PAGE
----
Much has been made recently, of the rise of concussions in the NFL. There have been numerous rule changes to protect defenseless players from extreme hits to the head in order to combat the issue, but former players who are already struggling with the effects of the hits taken throughout their careers have nothing.
Today the NFL has begun to change that with this monumental $765 million agreement over concussion related brain injuries among its 18,000 retired players. $675 million of that money will go towards compensating retired players and families of retired or deceased players suffering from cognitive injury. The NFL will also put $75 million towards baseline testing and $10 million to fund research and education.
Retired players who develop neurological illness in the future will also be eligible to apply for compensation.
Individual awards cap out at $5 million for players suffering from Alzheimer’s Disease, $4 million for players diagnosed with chronic traumatic encephalopathy (CTE) after their death, and $3 million for those suffering with dementia.
NFL Executive Vice President Jeffery Pash was very happy with the outcome via ESPN.com:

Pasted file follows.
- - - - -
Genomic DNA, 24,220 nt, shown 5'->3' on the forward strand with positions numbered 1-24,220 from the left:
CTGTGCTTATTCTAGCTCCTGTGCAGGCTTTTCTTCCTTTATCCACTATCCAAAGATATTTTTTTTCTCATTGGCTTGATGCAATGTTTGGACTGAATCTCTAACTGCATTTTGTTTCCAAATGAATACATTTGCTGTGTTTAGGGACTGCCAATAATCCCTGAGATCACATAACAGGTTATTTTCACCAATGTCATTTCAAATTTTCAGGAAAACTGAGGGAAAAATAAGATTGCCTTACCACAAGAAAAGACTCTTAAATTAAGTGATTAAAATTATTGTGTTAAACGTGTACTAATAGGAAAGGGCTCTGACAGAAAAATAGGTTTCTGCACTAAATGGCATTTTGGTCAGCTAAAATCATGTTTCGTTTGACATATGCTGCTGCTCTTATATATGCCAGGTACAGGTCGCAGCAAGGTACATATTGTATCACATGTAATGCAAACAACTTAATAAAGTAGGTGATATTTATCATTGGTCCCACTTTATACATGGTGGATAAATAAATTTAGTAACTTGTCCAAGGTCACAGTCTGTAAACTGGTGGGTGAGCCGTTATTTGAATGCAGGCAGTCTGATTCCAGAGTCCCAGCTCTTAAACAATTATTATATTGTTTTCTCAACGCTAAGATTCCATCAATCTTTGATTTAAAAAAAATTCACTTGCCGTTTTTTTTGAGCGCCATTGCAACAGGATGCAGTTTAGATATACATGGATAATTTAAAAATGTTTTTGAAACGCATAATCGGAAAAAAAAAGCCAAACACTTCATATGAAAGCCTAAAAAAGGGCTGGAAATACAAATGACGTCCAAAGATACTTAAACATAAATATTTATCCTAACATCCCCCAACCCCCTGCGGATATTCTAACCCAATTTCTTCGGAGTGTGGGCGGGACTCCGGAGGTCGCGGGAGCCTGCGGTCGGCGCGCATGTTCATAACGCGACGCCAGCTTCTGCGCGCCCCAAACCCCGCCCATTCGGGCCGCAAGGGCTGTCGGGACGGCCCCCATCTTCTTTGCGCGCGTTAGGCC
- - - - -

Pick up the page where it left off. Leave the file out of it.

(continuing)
This agreement lets us help those who need it most and continue our work to make the game safer for current and future players. We thought it was critical to get more help to players and families who deserve it rather than spend many years and millions of dollars on litigation. This is an important step that builds on the significant changes we’ve made in recent years to make the game safer, and we will continue our work to better the long-term health and well-being of NFL players.
The plaintiffs of the suit included at least 10 Hall of Famers including former Cowboys RB Tony Dorsett, former Bears QB Jim McMahon, and the family of former Chargers LB Junior Seau.
All current NFL players are not covered in this settlement.